Matthew Vaughn’s adaptation of the comic book The Secret Service by Dave Gibbons and Mark Millar is, in a word, “eh.” Sadly, not even a big budget and above-average performances by big-name talent (Colin Firth, Samuel L. Jackson, and Michael Caine to name just a few) salvaged this silly, boring imitation of a James Bond flick.
Ever wonder what This Is Spinal Tap might look like mixed with Big Brother and, oh, say True Blood? Me, either, but the result, evidenced by this little gem, is pretty damned funny.
A group of vampires of varying ages– Viago (Taika Waititi), Deacon (Jonathan Brugh), Vladislav (Jemaine Clement), and Peytr (Ben Fransham)– share a house in a New Zealand city. They have the typical housemate drama: one mate fails to clean up the blood from victims and another gets his roomies into tiffs with rival werewolves. The usual stuff. The storyline here involves the cute but annoying Nick (Cori Gonzalez-Macuer), a newbie in need of adapting to the ropes of vampire life, and his best bud, Stu (Stuart Rutherford), on whom the housemates develop a little man crush. Wicked fun!
Who cuts the heads off parking meters in a drunken haze? Who sidesteps prison kingpin Dragline (George Kennedy) and bluffs his way through poker? Who paves a road in one day, and comes out of solitary confinement whistling? Who eats 50 hard boiled eggs, but manages to inspire his cellmates to eat rice for him? Fucking Cool Hand Luke (Paul Newman), that’s who. This classic prison drama is based on the 1965 novel of the same name by Donn Pearce.
The last time I saw Cool Hand Luke, I was in high school. I don’t remember it moving so slowly. Despite its many charms, a great story certainly not being the least of them, I got bored. What we’ve got here is a failure to communicate. “Plastic Jesus,” however, is awesome.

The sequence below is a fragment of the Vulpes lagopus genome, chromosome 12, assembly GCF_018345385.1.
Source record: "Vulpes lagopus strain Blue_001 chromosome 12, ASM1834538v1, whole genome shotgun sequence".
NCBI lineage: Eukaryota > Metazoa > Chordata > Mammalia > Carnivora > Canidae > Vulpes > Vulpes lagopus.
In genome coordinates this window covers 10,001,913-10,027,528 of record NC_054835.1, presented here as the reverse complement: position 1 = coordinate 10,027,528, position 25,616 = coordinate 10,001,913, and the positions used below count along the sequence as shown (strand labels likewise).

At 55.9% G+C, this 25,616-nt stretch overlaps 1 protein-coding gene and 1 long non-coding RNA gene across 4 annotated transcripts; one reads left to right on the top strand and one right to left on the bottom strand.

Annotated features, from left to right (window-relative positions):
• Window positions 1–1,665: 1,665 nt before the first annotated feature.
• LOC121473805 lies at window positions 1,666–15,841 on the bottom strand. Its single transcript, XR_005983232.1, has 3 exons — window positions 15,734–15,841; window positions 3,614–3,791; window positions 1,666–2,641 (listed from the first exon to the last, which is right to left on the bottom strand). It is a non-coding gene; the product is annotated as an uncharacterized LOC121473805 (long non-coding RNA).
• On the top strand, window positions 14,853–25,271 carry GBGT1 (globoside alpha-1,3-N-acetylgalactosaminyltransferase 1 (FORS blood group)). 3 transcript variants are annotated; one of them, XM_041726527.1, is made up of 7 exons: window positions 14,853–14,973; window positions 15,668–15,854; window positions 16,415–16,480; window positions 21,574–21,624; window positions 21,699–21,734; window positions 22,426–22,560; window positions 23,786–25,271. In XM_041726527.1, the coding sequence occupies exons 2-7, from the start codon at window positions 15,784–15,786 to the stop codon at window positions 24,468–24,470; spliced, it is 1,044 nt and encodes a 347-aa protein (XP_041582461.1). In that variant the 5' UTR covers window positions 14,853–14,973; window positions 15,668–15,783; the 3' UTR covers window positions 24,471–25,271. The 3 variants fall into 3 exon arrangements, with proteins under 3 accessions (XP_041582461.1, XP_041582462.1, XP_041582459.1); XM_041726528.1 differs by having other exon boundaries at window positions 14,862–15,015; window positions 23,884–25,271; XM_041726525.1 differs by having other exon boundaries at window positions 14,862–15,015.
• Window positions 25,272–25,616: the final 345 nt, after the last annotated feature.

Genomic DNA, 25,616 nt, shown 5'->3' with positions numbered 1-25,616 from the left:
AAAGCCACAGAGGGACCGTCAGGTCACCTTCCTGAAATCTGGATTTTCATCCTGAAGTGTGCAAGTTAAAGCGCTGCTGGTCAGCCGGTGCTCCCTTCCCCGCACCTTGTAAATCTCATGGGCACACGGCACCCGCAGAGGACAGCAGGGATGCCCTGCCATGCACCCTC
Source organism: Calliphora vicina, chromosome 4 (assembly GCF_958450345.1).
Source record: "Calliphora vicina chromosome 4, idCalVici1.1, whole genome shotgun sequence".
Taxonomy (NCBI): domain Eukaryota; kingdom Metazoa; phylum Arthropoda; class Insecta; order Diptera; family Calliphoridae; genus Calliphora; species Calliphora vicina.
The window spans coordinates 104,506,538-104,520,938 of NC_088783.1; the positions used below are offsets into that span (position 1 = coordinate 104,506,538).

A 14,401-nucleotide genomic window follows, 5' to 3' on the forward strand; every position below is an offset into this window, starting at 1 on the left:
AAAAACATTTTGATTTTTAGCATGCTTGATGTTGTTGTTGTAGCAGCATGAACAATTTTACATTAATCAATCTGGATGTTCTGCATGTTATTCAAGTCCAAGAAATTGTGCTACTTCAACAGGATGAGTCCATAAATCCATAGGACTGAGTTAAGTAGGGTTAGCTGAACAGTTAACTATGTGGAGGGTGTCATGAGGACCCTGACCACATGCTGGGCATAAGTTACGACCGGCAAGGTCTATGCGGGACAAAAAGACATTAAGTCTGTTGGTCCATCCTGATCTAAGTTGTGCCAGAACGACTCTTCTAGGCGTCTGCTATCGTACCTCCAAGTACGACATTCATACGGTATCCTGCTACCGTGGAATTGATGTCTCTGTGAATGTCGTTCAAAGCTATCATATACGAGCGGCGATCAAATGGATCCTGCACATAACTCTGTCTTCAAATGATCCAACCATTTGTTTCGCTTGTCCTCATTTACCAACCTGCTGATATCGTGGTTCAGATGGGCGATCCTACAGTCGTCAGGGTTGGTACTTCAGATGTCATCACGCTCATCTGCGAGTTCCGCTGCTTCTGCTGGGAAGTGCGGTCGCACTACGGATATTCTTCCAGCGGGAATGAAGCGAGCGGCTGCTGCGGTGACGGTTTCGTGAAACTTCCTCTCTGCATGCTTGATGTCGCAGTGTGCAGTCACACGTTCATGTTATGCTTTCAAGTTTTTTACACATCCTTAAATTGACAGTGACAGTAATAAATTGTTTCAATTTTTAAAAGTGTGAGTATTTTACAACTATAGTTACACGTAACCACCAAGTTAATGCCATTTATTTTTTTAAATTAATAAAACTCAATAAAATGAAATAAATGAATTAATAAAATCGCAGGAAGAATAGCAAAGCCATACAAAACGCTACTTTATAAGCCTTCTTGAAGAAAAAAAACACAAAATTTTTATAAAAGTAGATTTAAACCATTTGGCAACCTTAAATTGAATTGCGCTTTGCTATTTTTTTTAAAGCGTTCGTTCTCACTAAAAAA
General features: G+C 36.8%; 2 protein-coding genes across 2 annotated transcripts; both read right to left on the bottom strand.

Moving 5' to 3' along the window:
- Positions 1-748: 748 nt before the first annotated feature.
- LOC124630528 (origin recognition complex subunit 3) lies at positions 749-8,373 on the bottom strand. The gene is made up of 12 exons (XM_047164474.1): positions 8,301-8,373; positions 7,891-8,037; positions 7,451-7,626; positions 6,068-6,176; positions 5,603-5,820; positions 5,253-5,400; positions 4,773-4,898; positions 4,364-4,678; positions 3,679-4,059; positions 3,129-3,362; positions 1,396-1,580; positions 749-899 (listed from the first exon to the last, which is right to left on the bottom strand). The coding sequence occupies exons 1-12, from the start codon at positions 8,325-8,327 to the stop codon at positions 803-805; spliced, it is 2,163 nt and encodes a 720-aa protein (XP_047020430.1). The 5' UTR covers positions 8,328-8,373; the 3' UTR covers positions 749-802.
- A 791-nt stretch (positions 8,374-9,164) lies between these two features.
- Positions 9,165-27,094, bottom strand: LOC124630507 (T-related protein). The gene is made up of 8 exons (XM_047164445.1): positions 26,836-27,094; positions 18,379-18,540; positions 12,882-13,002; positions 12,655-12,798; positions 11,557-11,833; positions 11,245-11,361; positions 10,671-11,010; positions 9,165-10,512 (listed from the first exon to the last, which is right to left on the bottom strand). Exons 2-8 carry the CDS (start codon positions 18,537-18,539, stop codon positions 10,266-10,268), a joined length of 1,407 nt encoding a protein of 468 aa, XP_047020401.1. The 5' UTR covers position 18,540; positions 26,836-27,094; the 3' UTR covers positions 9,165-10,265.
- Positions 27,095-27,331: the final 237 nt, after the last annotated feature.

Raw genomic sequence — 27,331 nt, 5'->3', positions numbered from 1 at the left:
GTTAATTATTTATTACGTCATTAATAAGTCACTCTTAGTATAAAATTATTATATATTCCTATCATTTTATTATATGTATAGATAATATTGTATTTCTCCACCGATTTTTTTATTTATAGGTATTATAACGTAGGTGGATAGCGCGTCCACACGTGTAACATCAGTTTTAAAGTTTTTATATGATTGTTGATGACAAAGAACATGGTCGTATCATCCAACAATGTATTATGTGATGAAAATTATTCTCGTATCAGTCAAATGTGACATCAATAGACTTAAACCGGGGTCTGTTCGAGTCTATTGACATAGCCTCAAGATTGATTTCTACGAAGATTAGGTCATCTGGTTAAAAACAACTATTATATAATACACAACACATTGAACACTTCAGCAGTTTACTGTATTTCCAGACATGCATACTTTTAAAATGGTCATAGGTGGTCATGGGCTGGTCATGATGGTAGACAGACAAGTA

Never dull or sentimental, this engrossing documentary about the Soviet national ice hockey team focuses on four stars– Viacheslav Fetisov, Anatoli Karpov, Alexei Kasatonov, and Felix Nechepore– who played together from the 70s until the late 80s. The interviews are great, and the former players are fun to listen to as they tell their stories. Paralleling the rigorous approach to the game (it should be “played like chess” and choreographed “like the Bolshoy”) with Communism and maybe human nature in general, Red Army shows, intentionally or not, why Communism ultimately failed. Fun fact: I learned after I saw this that director Gabe Polsky’s parents live one block up from me. Who knew?
Matthew Shepard’s legacy needs no introduction. This tender but powerful little documentary, however, sets out to show us who Matt Shepard was, as a person. Directed by Michele Josuehe, a friend from his teenage years at a Swiss boarding school, the film is packed with intimate details of his life that have not been shared—at least not on a mass level. Matt Shepard is a Friend of Mine shows Matt as an imperfect kid who was searching to find himself, like we all were at his age.
The film bravely confronts topics like Matt’s final hours, how his killers have fared, his parents’ decision to request (successfully) that the death penalty not be imposed, and a painfully uncomfortable interview with a priest about forgiveness. Although it takes a little while to get going and occasionally dips into nostalgia, Matt Shepard is a Friend of Mine is a worthy effort.
Screening followed by a live Q and A with director Michele Josuehe.
Barbra Streisand classic: ugly duckling Fanny Brice (Streisand) makes her way to the top via the stage. In the process, she meets a hot mystery man (Omar Sharif) who is not what he seems. A lengthy Technicolor melodrama in some ways was ahead of its time.
Despite its merits, I got bored: Funny Girl is long, winding, and corny. Plus, Babs gets on my nerves after about an hour and a half. I’ll stick with Madge—her movies suck, but she’s more fun and has more bite.